After a significant rise in Warning Letters issued for GCP failures the past few years, FDA seems to have leveled off in the number of Warning Letters issued in 2010. I have not seen FDA metrics for Fiscal Year 2010 but my own review of Warning Letters issued to clinical investigators in 2010 doesn’t show a sharp increase, only more of the same. In particular, the primary deficiency categories are quite similar as they were 15 years ago when I attended my first FDA Bioresearch Monitoring course. Although the terminology has modernized over the years it can be summed up in four words: protocol adherence and recordkeeping.
UPDATE: I have posted below the BIMO FY-2010 Metrics below, courtesy of the Office of Good Clinical Practice- FDA/OC (many thanks). They are the people responsible for the Clinical Trials link on the FDA website. The metrics essentially confirm some of the conclusions of this post.
When looking at an FDA Warning Letter I am always curious about the very first charge that is listed. You will note that FDA does not use categories such as Critical, Major, or Minor as many company QA departments do. MHRA, the United Kingdom’s regulatory agency for health products, also uses a rating system, Major, Minor, and “Other.” However, FDA lists violations in the order of significance and the first item listed on either a Warning Letter or Form FDA 483, Inspectional Observations, is supposed to be the most significant. In ten Warning Letters I reviewed that were issued to clinical investigators in 2010 “failure to follow the investigational plan” was listed first on Warning Letters issued by the Center for Drugs four times. “Failure to conduct the investigation according to the signed agreement, the investigational plan, and FDA regulations was listed first in two Warning Letters issued by the Center for Devices and Radiological Health. The lesson here is that FDA pays close attention to protocol adherence.Recordkeeping violations were listed first on one Warning Letter but were included on eight of the ten Warning Letters I reviewed. Perhaps this is one of the reasons for the strong interest in the trial master file, the TMF. This pattern of violations has been happening a very long time. The first article I wrote after leaving FDA (six years ago) was called, “Protocol Adherence and Recordkeeping: The Twin Pillars of GCPs.” A typical Warning Letter was issued on 30 September 2010 (there is a link below). So the good news is that many researchers are paying attention to the increase in FDA Warning Letters the past few years and are instituting changes. The bad news is that there are still some people that keep repeating the same mistakes.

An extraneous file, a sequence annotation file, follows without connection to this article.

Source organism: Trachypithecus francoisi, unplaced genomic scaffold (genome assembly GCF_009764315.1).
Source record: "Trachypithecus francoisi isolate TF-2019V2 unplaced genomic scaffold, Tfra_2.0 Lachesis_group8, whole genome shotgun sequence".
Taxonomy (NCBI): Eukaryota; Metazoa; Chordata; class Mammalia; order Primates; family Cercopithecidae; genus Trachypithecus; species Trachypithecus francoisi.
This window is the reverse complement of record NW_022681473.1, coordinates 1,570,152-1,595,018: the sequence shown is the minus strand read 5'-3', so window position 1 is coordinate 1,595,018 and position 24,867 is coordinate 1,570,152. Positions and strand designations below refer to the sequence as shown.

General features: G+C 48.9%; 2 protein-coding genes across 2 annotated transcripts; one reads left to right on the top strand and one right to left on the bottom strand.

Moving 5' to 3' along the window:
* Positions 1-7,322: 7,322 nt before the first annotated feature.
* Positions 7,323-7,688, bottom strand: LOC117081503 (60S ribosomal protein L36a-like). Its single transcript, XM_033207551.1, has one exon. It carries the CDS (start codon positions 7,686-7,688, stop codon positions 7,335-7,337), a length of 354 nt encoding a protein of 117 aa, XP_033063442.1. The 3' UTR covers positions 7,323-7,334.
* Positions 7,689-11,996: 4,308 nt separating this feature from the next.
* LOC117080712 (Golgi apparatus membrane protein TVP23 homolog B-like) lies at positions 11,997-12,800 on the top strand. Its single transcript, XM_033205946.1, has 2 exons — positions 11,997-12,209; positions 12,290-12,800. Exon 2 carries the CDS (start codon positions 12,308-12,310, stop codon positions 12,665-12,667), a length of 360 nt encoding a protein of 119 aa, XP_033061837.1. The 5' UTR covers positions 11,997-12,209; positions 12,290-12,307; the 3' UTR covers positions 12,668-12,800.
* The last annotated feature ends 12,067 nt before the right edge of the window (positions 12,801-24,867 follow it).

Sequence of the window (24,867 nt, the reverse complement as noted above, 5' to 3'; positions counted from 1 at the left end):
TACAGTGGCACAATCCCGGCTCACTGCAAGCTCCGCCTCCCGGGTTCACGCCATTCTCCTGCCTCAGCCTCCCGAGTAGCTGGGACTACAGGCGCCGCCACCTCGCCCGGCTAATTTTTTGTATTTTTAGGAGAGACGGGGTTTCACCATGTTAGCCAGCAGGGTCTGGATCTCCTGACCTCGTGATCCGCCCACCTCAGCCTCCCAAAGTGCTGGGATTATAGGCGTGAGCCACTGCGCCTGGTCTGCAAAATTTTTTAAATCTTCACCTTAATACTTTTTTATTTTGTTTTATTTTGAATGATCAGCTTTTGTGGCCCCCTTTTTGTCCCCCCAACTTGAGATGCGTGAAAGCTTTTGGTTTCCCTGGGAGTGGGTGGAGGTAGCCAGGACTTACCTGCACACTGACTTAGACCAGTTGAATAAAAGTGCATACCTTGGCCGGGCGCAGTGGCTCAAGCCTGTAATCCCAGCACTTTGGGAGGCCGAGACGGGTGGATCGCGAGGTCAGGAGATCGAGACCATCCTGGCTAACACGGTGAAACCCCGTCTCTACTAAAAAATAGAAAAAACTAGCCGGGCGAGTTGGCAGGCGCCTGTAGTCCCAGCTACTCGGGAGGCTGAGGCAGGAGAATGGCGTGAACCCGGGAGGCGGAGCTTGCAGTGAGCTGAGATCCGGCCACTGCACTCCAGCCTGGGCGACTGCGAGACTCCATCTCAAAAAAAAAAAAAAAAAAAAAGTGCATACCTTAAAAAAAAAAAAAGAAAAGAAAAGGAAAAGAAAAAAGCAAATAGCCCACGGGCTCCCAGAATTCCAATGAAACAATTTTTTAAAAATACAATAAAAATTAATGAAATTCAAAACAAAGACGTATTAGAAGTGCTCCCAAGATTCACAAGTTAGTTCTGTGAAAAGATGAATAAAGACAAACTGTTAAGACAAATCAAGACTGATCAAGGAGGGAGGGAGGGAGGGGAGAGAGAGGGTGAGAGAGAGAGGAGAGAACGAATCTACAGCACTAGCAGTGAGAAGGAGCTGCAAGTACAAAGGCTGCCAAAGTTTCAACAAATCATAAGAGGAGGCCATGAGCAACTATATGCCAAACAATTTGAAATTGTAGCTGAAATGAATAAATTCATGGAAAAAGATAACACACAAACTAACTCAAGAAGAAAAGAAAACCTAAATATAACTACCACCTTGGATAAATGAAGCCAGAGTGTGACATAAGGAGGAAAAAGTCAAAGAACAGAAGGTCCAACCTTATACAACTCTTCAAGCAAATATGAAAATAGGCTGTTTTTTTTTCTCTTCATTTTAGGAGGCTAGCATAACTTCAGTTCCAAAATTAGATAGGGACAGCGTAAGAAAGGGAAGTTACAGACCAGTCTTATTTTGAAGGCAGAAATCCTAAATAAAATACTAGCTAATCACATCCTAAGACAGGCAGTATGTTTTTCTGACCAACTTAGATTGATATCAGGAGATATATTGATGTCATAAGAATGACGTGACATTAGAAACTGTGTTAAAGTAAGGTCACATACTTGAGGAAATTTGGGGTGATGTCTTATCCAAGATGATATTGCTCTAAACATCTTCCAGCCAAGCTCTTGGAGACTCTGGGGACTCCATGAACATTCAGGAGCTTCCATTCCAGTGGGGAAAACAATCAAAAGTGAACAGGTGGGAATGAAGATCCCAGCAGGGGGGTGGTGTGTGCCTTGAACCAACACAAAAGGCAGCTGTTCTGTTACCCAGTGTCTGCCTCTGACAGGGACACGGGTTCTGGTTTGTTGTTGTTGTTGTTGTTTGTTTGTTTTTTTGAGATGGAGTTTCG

A new feature from FDAzilla on FDA 483s–
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Visit the TMF Page at the Top Right of the Blog! I am trying to assemble resources for those of us concerned with the Trial Master File. I welcome any contributions you might have of interesting articles and resource documents.
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Two Important New GCP Documents: There is a new Final Rule on required elements of Informed Consent. You can read the Federal Register Announcement here that includes FDA comments in the preamble. The exact change in 21 CFR Part 50 is:
“Sec. 50.25 Elements of informed consent.
* * * * *
(c) When seeking informed consent for applicable clinical trials,
as defined in 42 U.S.C. 282(j)(1)(A), the following statement shall be
provided to each clinical trial subject in informed consent documents
and processes. This will notify the clinical trial subject that
clinical trial information has been or will be submitted for inclusion
in the clinical trial registry databank under paragraph (j) of section
402 of the Public Health Service Act. The statement is: “A description
of this clinical trial will be available on
http:[sol][sol]www.ClinicalTrials.gov, as required by U.S. Law. This
Web site will not include information that can identify you. At most,
the Web site will include a summary of the results. You can search this
Web site at any time.”
Your comments are welcome on FDA Warning Letters